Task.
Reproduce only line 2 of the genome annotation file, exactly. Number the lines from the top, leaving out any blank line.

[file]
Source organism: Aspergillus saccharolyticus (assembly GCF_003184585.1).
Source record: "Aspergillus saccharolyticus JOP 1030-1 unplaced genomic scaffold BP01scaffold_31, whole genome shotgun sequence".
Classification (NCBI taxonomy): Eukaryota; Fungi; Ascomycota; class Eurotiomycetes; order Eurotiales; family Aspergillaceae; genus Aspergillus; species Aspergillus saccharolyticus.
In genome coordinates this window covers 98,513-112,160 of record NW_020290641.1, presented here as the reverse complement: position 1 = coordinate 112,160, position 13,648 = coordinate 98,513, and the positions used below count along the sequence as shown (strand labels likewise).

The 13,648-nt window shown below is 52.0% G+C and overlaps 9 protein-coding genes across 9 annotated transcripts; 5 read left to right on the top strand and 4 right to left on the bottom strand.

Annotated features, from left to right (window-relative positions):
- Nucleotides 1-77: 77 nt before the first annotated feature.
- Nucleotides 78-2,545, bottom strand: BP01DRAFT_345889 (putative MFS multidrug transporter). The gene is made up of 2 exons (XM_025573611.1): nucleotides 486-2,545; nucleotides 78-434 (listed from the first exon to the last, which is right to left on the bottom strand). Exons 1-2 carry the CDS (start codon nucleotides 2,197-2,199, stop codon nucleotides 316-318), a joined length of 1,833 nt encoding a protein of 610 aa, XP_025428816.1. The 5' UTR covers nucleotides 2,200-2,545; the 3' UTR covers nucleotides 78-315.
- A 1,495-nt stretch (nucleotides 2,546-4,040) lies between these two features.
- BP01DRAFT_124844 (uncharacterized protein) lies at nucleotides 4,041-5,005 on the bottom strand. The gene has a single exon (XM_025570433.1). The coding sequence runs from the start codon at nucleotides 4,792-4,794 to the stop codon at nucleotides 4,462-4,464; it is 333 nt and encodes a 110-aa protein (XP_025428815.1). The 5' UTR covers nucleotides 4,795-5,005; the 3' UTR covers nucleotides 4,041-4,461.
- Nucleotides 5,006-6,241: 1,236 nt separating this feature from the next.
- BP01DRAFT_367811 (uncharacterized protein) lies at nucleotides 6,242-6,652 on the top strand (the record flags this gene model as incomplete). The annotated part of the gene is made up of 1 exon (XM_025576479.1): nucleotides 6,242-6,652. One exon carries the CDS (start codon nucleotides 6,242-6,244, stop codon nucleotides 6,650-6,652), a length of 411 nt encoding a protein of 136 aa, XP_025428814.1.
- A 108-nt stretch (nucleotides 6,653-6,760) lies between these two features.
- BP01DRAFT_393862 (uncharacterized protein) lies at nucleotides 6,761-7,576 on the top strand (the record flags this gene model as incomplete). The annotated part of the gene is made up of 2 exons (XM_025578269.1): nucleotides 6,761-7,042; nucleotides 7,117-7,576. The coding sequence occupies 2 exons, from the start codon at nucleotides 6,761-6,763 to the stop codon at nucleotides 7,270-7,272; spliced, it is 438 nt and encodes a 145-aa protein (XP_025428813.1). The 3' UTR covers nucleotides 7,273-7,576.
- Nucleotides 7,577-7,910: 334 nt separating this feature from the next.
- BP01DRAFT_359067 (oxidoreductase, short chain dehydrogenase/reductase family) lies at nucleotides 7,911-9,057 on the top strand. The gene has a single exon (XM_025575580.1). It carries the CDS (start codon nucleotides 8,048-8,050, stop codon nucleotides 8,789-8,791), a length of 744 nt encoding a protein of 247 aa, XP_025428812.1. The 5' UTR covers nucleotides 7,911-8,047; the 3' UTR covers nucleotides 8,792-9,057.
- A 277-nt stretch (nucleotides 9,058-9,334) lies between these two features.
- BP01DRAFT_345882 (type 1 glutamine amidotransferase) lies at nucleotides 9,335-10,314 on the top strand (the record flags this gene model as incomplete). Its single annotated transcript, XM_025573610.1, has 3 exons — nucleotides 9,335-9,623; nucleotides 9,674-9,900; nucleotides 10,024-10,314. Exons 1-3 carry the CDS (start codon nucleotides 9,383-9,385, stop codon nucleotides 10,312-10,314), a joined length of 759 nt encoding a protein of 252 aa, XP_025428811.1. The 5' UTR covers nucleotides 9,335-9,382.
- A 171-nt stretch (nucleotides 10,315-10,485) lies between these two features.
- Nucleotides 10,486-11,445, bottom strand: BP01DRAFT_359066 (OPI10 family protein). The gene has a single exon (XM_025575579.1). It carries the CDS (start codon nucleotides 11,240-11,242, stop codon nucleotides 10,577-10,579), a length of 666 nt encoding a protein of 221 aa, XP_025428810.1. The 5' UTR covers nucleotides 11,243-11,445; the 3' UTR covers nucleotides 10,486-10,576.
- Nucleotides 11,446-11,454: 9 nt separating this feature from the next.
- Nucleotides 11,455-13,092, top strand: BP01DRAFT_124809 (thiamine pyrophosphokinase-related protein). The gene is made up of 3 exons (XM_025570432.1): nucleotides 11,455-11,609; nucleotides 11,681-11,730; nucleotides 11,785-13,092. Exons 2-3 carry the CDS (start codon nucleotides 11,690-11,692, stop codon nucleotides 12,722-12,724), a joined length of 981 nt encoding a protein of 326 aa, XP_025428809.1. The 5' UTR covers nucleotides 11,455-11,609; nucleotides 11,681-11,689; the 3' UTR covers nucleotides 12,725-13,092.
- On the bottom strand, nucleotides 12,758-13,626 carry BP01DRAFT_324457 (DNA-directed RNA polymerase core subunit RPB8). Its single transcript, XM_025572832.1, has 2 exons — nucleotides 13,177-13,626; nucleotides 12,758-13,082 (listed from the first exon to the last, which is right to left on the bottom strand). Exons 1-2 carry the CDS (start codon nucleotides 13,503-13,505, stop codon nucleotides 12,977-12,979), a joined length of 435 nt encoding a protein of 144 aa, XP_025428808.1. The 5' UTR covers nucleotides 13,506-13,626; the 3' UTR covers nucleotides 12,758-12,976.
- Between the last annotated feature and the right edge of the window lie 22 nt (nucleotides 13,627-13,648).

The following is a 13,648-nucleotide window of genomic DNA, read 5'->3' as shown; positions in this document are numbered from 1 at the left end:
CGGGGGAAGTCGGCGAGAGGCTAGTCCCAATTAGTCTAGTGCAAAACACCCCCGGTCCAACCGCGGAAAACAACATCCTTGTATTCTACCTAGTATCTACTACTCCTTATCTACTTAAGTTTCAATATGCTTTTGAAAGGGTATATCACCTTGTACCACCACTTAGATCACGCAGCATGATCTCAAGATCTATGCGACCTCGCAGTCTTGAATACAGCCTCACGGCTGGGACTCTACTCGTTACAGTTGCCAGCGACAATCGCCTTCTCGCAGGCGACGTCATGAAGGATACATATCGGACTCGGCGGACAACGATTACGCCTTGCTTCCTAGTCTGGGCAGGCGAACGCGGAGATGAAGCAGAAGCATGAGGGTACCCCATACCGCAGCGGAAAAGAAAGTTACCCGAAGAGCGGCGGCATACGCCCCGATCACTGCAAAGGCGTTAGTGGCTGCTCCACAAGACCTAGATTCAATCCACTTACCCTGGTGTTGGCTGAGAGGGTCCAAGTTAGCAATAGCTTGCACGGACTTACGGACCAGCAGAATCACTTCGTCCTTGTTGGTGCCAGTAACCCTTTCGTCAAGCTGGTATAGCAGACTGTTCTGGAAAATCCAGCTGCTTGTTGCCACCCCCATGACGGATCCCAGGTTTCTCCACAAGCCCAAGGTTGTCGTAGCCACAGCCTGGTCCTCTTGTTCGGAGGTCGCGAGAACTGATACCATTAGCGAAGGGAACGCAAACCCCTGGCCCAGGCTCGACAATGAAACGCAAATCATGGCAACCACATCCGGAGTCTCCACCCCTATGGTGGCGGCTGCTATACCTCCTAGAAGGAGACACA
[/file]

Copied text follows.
Source record: "Aspergillus saccharolyticus JOP 1030-1 unplaced genomic scaffold BP01scaffold_31, whole genome shotgun sequence".